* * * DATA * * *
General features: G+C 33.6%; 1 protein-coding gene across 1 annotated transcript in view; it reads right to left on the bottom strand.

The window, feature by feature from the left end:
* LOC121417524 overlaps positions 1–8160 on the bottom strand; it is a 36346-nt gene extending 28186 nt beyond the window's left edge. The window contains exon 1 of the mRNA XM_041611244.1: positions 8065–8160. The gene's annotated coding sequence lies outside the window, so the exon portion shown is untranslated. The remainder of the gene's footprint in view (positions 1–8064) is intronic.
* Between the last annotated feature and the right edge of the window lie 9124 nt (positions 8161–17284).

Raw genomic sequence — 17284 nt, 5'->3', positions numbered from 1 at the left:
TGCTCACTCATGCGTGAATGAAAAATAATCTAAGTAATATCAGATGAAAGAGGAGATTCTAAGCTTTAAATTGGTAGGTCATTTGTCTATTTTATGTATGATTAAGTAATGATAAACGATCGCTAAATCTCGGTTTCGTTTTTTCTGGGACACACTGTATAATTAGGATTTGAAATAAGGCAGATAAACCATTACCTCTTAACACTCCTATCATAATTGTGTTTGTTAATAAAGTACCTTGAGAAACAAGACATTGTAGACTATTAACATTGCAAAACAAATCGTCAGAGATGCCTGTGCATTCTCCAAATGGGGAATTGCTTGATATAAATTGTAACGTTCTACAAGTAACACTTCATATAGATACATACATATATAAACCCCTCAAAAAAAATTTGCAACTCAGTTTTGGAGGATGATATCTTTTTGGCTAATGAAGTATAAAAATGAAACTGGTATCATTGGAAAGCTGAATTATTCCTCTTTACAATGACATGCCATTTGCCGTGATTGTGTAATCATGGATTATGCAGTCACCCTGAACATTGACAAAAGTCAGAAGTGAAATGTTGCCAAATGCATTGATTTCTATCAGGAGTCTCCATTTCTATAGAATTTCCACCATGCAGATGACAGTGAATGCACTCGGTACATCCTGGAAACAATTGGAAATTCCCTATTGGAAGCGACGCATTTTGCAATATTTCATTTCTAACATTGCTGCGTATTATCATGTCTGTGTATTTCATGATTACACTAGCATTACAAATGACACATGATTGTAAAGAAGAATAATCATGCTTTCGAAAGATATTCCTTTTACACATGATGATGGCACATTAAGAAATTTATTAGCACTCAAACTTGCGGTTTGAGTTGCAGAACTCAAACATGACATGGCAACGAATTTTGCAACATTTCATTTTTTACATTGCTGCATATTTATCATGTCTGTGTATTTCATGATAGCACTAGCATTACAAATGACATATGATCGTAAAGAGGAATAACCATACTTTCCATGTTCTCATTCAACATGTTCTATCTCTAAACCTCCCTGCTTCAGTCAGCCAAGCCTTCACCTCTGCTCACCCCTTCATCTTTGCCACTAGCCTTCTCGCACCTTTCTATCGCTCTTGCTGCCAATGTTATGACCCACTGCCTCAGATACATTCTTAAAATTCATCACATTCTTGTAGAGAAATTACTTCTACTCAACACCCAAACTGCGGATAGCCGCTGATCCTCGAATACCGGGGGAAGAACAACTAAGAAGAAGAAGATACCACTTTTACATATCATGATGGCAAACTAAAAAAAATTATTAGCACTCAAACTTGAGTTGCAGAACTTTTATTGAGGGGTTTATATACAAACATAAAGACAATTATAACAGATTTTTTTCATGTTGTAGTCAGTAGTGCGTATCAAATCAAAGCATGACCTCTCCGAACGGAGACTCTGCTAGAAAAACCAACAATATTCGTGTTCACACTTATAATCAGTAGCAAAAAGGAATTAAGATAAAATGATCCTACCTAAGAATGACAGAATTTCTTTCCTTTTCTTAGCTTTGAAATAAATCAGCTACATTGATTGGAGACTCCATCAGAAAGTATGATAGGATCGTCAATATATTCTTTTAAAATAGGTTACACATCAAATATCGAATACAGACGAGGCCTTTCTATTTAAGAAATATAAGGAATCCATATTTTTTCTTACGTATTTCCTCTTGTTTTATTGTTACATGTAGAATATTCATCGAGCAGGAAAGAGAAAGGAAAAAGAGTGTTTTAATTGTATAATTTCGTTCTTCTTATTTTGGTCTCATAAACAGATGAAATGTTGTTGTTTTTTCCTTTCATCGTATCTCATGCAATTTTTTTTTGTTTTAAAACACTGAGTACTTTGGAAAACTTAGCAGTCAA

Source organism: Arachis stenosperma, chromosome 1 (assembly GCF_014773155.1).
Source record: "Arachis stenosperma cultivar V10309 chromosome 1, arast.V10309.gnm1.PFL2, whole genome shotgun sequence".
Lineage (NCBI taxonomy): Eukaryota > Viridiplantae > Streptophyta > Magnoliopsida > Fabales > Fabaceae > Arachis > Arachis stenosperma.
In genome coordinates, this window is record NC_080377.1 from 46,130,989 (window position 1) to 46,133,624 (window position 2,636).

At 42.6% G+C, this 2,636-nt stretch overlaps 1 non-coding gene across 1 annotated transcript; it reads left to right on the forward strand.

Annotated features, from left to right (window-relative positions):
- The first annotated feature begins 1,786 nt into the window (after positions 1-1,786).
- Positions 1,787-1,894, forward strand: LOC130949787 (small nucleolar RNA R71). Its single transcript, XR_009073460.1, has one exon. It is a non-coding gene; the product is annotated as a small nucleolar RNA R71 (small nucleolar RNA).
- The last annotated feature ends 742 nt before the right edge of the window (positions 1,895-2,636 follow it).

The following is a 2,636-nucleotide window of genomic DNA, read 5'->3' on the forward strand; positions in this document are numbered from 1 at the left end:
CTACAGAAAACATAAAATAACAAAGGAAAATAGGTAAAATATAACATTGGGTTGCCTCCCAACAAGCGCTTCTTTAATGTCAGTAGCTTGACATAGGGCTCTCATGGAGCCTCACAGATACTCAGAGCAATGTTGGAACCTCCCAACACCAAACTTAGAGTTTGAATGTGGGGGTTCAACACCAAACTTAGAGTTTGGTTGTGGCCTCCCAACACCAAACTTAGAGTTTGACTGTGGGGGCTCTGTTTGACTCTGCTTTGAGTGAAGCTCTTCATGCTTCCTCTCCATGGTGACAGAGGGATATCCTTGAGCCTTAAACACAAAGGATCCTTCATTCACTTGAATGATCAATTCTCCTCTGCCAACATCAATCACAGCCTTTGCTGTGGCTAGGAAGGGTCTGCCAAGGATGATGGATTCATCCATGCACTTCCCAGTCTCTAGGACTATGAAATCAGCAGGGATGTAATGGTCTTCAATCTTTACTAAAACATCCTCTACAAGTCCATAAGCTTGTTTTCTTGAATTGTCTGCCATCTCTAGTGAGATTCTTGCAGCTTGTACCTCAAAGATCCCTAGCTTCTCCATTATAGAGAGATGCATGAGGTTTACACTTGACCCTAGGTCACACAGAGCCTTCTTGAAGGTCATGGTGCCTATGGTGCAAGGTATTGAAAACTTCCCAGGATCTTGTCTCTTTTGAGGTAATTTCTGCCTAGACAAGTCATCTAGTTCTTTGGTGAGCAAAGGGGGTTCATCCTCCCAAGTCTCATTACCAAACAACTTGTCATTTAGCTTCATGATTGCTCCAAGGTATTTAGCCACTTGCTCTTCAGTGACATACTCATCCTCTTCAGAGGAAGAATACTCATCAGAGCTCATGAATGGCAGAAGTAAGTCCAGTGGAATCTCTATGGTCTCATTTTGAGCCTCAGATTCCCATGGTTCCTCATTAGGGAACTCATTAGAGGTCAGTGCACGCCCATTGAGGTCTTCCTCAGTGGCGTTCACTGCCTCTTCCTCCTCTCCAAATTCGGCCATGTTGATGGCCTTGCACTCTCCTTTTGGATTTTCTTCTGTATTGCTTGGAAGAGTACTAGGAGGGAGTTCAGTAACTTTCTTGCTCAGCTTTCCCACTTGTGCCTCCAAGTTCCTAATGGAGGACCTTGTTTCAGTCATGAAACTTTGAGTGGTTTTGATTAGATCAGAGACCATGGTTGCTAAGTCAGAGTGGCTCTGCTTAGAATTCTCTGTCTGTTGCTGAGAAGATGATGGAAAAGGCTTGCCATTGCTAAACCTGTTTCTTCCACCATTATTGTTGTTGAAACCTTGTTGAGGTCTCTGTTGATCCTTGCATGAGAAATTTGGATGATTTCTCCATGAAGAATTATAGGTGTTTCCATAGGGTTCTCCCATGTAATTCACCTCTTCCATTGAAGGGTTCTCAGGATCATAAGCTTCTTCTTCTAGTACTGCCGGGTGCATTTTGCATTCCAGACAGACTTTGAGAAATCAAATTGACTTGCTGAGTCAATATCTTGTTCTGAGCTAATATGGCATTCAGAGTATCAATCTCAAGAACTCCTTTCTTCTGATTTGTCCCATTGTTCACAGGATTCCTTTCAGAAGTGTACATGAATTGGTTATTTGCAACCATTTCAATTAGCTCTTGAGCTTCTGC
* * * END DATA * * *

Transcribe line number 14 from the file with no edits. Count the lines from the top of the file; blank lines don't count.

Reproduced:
- Positions 1,787-1,894, forward strand: LOC130949787 (small nucleolar RNA R71). Its single transcript, XR_009073460.1, has one exon. It is a non-coding gene; the product is annotated as a small nucleolar RNA R71 (small nucleolar RNA).